Antartica 2010: Updates From The Ice

While I was away enjoying the long holiday weekend here in the States, the Antarctic season finally got underway with ALE resuming regular flights to Union Glacier and the polar explorers and mountaineers getting underway at last. After the weather played havoc with the start of the season, many were forced to wait for their opportunity to get started with their expeditions, with some already nearly two weeks behind schedule before they ever stepped foot on Antarctica itself.

Perhaps the most ambitious expedition of the season is Chris Foot’s attempt to ski from Hercules Inlet to the South Pole and back again. He’ll go completely solo and unsupported, covering 1390+ miles in the process, as he hopes to complete a journey that has never been done before. Chris is now three days into that journey and while the details of his progress remain a bit light at the moment, he is reportedly doing well. Chris hopes to have his tracking system up and running in the next few days and will also be providing more audio dispatches in the days ahead.

Similarly, Willem ter Horst also got underway a couple of days back and has been acclimating to life in Antarctica as well. He’s making his way to the South Pole on skis too, and yesterday he, along with his guide Hannah McKeand, reached Foxy Pass located at 80ºS. Still a long way to go before he reaches the bottom of the world, but Willem and Hannah are already ticking off the miles, having racked up 12 nautical miles yesterday alone. That means they’re off to a good start, and making great progress.

The Moon-Regan Expedition is also off and running, although they are experiencing a few difficulties so far. This is the team that is making a traverse of the Antarctic continent aboard a high-tech snow vehicle powered by biofuels, which seems to be working well so far, but the expedition’s support vehicles are the ones experiencing problems. They have suffered with engine problems almost from the get go, and while the support team has worked hard to over come those issues, they are now facing a different problem, namely the lack of fuel. The heavy snow and slow travel has caused them to burn through fuel at a faster rate than they had expected, which now puts them in danger of not reaching their fuel cache with all the vehicles in working order.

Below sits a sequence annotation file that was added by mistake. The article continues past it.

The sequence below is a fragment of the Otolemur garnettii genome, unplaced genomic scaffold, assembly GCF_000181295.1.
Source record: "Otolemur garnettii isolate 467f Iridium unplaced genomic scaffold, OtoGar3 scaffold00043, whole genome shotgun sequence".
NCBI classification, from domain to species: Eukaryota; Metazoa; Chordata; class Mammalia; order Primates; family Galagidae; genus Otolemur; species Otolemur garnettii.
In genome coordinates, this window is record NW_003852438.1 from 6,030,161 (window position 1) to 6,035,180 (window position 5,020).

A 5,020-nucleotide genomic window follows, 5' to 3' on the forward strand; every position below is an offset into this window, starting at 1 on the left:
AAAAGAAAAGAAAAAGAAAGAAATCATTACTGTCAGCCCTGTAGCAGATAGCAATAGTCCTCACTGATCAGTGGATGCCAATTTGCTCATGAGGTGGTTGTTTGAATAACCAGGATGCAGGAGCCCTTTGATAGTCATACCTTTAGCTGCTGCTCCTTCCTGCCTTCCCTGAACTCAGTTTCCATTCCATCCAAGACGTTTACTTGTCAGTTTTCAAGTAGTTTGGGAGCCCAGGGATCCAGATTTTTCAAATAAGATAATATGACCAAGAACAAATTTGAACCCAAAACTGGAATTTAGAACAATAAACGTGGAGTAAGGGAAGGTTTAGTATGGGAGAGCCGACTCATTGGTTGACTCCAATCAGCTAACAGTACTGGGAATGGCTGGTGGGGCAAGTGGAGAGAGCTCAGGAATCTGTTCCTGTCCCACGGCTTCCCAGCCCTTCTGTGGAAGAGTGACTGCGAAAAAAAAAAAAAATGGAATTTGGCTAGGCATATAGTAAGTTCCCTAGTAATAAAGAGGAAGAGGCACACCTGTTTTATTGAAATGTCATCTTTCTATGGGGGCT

Finally, our friend Alan Arnette set out for Antarctica last Wednesday and arrived in Punta Arenas, Chile on Thanksgiving Day after 30 hours of travel. After a brief stay in Punta, he found himself packed and ready to go, and unlike the previous explorers, he was off to Union Glacier on schedule. Alan has already begun posting updates to his blog and had reported in from the ice base, which he promptly left for Mt. Vinson, the first challenge on his Seven Summits for Alzheimer’s Expedition. Over the course of the next year, Alan hopes to raise more than $1 million for Alzheimer’s research, and we’ll get to follow along as he takes on the highest mountain on each of the seven continents. Expect regular and insightful dispatches from Vinson soon, as Alan as a knack for sharing the details of his adventures and giving us a great snapshot of what is happening on the mountain.

After plenty of false starts, the Antarctic season is underway. More to come soon.

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